A century ago, our main forest-related problem in the United States was deforestation. Deforestation threatened our timber supplies … our water supplies … our rich forest resources … our habitat for native wildlife. In response, we set aside protected areas like the national forests and grasslands. Even more important, we created sound structures of governance for managing forests sustainably on both public land and private land.
Today, our forest estate is stable, but we face a host of other issues. Many challenges are associated with drought, wildfire, invasive species, and outbreaks of insects and disease—all made worse by climate change. Warming temperatures mean more energy in the atmosphere, which is consistent with severe weather events, such as floods, tornadoes, blizzards, ice storms, and hurricanes. The United States has seen all of these in recent years, including disastrous flooding in Louisiana just this summer, with damage to 40,000 homes.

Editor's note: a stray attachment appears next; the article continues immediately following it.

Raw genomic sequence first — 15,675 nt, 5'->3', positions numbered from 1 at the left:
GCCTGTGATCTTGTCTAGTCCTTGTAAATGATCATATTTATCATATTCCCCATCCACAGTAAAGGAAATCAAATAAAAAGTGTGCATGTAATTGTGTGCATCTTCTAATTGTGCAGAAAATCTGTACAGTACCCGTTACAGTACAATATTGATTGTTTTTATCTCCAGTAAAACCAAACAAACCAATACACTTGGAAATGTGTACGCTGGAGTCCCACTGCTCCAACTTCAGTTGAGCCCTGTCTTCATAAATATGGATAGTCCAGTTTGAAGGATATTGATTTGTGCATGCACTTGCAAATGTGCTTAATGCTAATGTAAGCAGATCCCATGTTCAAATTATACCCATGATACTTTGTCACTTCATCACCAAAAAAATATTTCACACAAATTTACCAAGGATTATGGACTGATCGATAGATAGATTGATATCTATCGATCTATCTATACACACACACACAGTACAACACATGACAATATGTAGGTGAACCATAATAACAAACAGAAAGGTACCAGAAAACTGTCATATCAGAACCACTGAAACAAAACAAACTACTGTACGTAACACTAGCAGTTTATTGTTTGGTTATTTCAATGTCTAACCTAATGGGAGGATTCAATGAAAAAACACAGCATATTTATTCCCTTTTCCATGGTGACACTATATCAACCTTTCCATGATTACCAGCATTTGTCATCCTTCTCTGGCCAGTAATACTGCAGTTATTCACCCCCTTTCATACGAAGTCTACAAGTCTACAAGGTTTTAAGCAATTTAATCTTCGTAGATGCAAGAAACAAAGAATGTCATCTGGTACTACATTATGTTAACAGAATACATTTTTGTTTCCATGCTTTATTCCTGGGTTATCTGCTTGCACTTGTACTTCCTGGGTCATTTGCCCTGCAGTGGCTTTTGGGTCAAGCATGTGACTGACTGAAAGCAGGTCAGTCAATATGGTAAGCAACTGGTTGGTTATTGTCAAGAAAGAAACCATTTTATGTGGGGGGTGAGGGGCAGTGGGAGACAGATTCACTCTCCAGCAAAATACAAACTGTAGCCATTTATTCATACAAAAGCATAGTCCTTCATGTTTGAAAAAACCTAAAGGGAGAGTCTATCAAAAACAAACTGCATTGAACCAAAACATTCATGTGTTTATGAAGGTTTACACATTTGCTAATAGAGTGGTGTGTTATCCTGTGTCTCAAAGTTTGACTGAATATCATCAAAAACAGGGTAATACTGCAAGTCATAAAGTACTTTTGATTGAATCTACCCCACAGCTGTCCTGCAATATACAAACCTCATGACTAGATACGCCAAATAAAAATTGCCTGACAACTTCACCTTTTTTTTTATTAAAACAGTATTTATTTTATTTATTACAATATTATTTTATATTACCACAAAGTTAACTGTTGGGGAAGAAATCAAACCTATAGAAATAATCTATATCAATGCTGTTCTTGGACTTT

In Alaska, the signs of climate change are obvious, particularly the receding sea ice. But we are also seeing declining snowpacks and thawing permafrost. Alaska yellow-cedar is one of Alaska’s most valuable trees; melting snow cover is exposing the roots to spring freezes and killing yellow-cedar forests on a massive scale. Water limitations and heat stress associated with climate change are also damaging Alaska’s interior spruce forests.
Climate change has contributed to beetle outbreaks in many western states. Winter cold is no longer limiting bark beetles, resulting in beetle infestations on a massive scale. On the national forests alone, the area affected has reached almost 13 million hectares. In California alone, there are now an estimated 66 million dead trees.